Money. It’s one of the most important things in modern society, right? As true as this might be, how much do we even know that much about it? According to the research, even adults aren’t even fully aware of the extent of knowledge required to be fluent in financial literacy and money management. If you’re like me, you want to be ready for life after high school, and you are conscious of the financial expectations that come with being an adult, such as paying taxes, understanding credit, dealing with debt, and much more. Hearing your parents discuss when the next bill has to be paid is a common occurrence in a household… at least it is in mine, and this has me wondering, what exactly do I need to know to be prepared for my own financial future?
In high school, we don’t have to worry too much about paying our own bills, taxes, etc. because we live with our parents who take care of that, but still there are some minute expenses that we need to be aware of, such as our senior dues, sports payments, and everyday spending for things like food, drinks, and an ERHS favorite, boba! High school is our very last chance to learn everything before we go off to college and the real world, and, unfortunately, most public schools including our own, don’t even have a class that teaches these important things! I for one would much rather be educated about how to deal with my money rather than being thrown into it headfirst and try to fend for myself. This might sound like an exaggeration, but there are so many people out there that are illiterate in all and anything money related, and that can be very dangerous in many circumstances. Learning chemistry is important… but realistically, how many of us are going to be chemists and scientists when we’re older? You need to do the basics of life before you can even think about pursuing a profession like that.
Let’s talk logistics. If we were to get a class that taught financial literacy and money management, who would teach it? That’s an easy answer to an easy question, really any adult or teacher who knows anything about life and money could teach a financial literacy class, and hopefully, all teachers at Eagle Rock do. Of course, there would have to be a set curriculum that would be approved by the school board and whatnot, but this class could quite easily be instituted and taught at our school! If in the event we do get a financial literacy and/or money management class implemented, how exactly could the class be taught to our students? That is, what kind of lessons could our teachers use to teach students? There are many ways that real-world problems could be applied in the classroom. For example, students could manage a certain amount of fake money presented in simulated real-world everyday expenses. They could set up a personal budget that supports their personal and financial goals, and they could even set up fake checking accounts.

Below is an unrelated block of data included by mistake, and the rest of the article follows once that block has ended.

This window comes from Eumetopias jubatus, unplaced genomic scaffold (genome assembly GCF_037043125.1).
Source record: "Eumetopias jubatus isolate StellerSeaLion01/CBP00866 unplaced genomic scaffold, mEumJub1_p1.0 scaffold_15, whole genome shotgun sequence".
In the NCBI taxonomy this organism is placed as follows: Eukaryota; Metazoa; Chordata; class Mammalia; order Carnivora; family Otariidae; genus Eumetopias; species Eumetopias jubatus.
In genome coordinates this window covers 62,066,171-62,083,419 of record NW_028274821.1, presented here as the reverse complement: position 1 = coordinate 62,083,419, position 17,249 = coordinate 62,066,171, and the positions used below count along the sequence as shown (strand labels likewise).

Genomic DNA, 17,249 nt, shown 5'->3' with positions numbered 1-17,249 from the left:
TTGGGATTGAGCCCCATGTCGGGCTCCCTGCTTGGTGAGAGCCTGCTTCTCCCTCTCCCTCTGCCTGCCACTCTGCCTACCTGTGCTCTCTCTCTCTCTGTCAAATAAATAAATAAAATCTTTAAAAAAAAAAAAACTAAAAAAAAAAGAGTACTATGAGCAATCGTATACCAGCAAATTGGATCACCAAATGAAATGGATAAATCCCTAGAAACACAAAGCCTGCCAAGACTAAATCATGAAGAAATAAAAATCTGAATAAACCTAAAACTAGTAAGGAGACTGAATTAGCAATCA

In tenth grade for my personal project, I did research about this very topic, and why it is important to have a class like this at our school. In doing so, I gathered a lot of data and facts. I conducted a few surveys on my personal Instagram story asking my followers questions such as “Do you think you’re ready for life after high school?” to which 301 people viewed the story, 66% (which was 103 people) voted no, and 34% (54 people) voted yes. The second poll question I asked was, “are you well educated about the important things you need to know in life, like money managing, etc?” which was viewed by 296 people, 74% (109 people) voted no, while 26% (39 people) voted yes. And finally “If you aren’t ready for life, or aren’t well educated, would you want to be able to learn about these things in a class in high school?” viewed by 288 people, 9% (12 people) voted no, and 91% (127 people) voted yes. These poll questions and answers provided a lot of insight into just how little our youth knows about pressing issues like money management and financial literacy.
So what’s the next step from here? Well, if after reading this article you were inspired and looking forward to possibly having this financial literacy class, let’s work towards it! We can express to our teachers how much we want this class and let it be known! The more buzz around it, the more the teachers at Eagle Rock are likely to hear it and form their own opinions about it.